In 2016, the Philippines topped 197 countries with the most number of cases of breast cancer, data released by Philippine Obstetrical and Gynecological Society have shown.
It is also one of the countries worldwide with the highest prevalence rates of cancer.
Mortality rates are also ballooning.
To help combat the dreaded disease, local health advocates are promoting the National Screening Program especially among high-risk groups, including immediate family members and relatives of cancer patients.
“Studies have shown that certain screening procedures are needed to contribute in reducing mortality,” Dennis Sacdalan, an oncologist at ManilaMed, said on Thursday.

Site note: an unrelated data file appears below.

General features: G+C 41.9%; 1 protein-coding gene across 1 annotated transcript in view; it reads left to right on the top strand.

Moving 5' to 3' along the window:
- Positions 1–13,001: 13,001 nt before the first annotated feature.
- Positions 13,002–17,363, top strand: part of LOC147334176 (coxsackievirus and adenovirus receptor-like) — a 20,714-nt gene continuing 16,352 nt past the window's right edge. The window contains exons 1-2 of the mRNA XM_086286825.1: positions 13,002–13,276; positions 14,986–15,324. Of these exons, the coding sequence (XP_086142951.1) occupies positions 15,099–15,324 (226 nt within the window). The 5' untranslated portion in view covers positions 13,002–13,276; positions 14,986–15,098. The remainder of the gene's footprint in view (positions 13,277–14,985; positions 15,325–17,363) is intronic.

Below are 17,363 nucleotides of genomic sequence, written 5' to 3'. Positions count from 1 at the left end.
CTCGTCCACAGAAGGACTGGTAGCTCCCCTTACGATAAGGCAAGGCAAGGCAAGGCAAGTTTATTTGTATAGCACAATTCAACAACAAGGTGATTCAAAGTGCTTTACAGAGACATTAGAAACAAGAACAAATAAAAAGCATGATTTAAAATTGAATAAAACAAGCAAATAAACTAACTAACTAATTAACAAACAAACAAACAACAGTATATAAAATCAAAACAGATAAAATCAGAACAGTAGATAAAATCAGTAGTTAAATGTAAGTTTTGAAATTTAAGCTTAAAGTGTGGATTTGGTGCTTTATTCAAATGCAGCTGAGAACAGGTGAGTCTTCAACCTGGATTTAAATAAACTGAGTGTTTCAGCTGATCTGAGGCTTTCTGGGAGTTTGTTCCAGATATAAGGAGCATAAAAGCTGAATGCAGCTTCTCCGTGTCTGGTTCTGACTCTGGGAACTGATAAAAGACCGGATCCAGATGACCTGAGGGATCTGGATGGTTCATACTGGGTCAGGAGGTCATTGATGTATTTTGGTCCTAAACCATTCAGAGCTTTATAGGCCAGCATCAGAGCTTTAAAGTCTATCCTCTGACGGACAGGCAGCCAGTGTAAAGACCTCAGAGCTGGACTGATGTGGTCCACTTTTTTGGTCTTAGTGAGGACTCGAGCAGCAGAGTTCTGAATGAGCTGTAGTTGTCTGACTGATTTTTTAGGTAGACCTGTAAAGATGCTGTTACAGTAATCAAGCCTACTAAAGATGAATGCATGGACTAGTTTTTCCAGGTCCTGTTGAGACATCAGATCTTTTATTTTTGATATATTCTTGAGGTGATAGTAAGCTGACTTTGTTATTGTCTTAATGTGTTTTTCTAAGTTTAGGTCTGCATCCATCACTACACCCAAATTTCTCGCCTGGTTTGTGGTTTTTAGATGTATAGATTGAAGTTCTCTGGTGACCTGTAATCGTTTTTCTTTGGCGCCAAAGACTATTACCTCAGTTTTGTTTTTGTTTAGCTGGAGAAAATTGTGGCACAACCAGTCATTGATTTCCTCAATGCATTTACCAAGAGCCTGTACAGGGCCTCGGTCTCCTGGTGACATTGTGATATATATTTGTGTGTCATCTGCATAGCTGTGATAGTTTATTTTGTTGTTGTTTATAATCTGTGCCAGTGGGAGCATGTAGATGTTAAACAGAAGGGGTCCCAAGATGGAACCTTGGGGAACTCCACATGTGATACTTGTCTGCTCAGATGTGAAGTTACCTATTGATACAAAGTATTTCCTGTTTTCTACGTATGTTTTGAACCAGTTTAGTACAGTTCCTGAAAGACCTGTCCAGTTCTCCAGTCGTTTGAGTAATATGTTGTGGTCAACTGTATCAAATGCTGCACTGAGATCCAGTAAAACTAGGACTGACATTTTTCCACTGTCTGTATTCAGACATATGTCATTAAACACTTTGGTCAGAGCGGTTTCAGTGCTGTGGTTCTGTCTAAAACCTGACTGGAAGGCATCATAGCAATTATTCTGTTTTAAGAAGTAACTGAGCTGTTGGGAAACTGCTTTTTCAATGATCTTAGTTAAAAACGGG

An average of 12 Filipinos die of cervical cancer daily.
The Department of Health (DOH) has ranked colon cancer as the fourth overall in incidence and mortality while lung cancer remains to be the leading cause of cancer-related deaths in men and third in women.
Screenings can be conducted in hospitals that specialize in cancer treatment, including government medical institutions with caner centers designated by the Health department.
Apart from early detection, one’s lifestyle is also crucial in cancer prevention, however.
Vices like smoking should be avoided while proper diet must be observed.
“If you eat less of fiber and vegetables and more of food with high fat content, then you’re more at risk to develop colon and heart cancer,” Sacdalan said.
Obesity exposes a person to several cancers.
Meanwhile, smoking, that is often mistaken to just cause lung cancer, can also lead to other forms of cancer, like head and neck cancers, stomach cancer and colorectal cancer.
Eight Filipinos die each hour from smoking-related diseases. MICAH VARDELEON